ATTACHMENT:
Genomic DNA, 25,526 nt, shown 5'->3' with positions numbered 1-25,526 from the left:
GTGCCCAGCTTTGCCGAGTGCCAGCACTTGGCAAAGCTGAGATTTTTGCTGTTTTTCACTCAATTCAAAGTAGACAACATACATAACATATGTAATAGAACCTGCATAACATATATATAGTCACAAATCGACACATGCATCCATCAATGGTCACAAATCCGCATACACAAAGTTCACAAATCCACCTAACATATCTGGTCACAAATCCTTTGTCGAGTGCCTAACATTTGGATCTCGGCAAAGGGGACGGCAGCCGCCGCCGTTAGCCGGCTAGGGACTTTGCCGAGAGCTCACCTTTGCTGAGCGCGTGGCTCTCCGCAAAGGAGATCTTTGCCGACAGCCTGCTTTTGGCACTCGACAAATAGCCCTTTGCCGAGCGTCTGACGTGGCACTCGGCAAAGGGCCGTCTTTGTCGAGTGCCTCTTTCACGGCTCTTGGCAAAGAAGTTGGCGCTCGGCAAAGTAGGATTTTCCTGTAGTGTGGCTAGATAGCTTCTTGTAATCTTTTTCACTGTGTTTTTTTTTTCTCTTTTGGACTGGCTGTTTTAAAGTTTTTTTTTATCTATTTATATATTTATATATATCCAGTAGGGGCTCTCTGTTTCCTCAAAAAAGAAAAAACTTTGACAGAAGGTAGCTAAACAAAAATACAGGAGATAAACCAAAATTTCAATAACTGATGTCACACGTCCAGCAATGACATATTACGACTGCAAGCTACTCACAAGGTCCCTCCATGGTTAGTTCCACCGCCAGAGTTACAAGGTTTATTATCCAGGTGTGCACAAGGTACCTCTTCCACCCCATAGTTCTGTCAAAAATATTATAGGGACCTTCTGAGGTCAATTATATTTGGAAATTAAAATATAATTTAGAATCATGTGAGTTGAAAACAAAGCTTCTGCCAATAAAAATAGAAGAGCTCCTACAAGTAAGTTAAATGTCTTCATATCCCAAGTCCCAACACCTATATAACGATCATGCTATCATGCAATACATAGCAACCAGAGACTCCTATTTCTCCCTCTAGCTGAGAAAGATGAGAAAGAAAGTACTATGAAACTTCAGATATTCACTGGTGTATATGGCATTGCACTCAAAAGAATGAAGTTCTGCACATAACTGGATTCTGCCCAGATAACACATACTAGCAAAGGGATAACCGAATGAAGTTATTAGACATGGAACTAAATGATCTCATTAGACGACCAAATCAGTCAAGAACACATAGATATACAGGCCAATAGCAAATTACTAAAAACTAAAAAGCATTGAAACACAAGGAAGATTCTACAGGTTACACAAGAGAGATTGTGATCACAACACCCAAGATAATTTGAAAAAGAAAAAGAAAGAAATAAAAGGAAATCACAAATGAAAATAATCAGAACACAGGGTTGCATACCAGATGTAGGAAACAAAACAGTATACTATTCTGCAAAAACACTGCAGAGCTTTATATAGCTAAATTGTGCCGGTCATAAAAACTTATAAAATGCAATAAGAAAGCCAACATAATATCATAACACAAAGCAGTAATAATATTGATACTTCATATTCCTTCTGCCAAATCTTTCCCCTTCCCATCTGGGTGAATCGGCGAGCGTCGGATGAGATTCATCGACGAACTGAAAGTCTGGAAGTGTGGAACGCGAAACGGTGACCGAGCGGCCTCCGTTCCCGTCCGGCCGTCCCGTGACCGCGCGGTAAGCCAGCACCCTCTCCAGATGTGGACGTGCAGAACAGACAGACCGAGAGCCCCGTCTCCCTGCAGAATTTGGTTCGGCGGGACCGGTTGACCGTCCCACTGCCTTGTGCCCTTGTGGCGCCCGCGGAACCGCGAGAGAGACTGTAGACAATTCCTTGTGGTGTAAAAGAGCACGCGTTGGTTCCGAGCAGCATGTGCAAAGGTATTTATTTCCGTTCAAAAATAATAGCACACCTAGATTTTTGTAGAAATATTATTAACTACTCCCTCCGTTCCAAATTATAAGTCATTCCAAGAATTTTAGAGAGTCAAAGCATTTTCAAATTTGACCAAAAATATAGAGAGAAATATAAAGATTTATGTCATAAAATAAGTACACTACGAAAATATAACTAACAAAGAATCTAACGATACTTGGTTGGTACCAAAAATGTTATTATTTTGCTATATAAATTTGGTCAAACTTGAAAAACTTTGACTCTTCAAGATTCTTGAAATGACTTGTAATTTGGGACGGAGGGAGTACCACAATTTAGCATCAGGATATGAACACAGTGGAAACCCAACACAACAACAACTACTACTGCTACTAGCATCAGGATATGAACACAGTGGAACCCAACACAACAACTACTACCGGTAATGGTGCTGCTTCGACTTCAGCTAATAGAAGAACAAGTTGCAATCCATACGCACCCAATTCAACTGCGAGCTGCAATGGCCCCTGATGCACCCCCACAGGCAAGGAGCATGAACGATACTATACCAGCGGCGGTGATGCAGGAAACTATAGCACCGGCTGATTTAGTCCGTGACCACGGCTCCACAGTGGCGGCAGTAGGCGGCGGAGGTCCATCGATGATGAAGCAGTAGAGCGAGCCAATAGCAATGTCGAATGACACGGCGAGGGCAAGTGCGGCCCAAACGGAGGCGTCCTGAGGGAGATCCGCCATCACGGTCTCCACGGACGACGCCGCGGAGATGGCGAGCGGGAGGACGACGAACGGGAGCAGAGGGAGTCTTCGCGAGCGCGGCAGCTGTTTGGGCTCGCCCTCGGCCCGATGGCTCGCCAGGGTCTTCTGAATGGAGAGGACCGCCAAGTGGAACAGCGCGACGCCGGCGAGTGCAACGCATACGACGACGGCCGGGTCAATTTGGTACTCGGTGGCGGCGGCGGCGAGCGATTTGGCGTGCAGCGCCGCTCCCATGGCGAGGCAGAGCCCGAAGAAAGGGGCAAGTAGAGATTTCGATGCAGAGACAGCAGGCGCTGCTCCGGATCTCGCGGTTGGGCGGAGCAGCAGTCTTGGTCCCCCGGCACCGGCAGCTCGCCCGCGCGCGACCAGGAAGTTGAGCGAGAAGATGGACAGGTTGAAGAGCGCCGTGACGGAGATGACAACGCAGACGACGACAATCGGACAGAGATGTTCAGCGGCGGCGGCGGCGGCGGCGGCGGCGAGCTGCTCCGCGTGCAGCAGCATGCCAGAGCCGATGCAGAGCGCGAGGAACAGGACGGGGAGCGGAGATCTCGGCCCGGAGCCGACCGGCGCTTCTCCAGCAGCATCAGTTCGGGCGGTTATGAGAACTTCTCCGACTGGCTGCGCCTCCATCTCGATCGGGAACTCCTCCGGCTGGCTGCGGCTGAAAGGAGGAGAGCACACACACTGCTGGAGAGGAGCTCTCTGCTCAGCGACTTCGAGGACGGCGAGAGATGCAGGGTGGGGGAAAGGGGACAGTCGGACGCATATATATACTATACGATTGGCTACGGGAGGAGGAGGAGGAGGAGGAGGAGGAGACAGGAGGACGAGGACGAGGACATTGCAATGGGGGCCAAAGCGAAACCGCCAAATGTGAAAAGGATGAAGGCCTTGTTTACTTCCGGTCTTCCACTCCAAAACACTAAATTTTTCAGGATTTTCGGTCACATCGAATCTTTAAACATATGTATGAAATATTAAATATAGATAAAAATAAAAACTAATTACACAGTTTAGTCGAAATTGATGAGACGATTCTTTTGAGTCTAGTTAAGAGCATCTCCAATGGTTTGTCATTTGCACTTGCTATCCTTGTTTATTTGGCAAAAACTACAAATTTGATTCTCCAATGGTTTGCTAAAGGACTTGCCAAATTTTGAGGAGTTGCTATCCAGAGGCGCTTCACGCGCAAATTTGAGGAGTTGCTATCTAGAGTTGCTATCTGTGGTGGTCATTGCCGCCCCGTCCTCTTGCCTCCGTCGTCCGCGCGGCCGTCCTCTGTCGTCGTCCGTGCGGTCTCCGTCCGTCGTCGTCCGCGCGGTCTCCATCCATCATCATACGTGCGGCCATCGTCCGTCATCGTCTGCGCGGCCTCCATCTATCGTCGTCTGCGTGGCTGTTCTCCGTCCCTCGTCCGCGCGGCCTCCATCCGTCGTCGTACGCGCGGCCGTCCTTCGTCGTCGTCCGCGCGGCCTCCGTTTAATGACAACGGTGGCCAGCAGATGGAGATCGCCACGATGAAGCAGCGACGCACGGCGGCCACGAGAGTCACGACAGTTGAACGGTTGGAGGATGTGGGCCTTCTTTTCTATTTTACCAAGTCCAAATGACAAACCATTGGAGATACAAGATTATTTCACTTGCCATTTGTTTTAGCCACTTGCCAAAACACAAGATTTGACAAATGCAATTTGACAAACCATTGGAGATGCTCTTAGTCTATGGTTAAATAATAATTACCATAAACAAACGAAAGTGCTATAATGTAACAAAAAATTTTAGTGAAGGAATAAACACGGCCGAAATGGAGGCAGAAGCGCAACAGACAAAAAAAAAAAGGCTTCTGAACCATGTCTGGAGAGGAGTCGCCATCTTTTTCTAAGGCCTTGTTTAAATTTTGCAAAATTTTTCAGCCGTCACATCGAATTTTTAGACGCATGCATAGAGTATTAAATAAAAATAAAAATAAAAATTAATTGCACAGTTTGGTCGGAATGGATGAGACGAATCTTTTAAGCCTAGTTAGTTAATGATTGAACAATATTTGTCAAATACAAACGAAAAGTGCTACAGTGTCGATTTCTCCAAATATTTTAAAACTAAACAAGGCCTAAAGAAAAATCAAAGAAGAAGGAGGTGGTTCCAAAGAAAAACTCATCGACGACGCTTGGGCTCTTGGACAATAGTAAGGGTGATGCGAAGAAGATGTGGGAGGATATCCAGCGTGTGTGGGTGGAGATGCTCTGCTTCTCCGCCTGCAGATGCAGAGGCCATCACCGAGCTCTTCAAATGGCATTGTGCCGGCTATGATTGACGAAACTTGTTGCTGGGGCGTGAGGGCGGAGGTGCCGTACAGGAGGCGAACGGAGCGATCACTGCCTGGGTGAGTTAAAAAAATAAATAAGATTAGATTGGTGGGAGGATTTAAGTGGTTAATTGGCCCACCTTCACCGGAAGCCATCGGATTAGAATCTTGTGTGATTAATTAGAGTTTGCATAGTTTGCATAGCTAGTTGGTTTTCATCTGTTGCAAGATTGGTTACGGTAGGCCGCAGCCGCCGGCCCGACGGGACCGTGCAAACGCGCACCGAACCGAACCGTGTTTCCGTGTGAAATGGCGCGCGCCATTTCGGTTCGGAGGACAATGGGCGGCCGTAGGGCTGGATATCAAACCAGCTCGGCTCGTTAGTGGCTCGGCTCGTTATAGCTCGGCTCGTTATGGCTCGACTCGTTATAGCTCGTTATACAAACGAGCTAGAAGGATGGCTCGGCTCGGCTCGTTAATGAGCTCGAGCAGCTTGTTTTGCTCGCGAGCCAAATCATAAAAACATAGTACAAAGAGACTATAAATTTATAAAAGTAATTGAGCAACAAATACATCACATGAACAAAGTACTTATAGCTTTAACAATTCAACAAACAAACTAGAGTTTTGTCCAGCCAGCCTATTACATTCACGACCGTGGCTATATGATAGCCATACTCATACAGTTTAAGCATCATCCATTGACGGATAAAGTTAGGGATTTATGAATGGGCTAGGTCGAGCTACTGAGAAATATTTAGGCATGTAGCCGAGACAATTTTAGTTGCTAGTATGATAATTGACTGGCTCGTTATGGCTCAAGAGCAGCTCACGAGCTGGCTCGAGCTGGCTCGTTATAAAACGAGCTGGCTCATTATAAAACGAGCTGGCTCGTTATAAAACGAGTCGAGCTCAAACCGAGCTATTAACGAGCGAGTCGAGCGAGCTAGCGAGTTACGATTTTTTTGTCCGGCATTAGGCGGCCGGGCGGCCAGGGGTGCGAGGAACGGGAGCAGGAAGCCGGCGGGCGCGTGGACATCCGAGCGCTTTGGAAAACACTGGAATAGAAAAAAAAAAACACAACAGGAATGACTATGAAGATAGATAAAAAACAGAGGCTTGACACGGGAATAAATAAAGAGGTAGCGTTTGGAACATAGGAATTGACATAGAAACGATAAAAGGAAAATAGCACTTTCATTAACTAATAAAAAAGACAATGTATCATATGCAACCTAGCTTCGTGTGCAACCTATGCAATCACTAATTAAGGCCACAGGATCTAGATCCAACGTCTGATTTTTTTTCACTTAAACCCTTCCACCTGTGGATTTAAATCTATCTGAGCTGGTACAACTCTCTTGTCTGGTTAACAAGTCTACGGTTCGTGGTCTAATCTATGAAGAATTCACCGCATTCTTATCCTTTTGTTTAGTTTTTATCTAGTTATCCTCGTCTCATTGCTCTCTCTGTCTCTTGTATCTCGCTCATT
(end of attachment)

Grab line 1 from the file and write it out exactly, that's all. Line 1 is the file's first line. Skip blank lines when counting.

Genomic DNA, 25,526 nt, shown 5'->3' with positions numbered 1-25,526 from the left: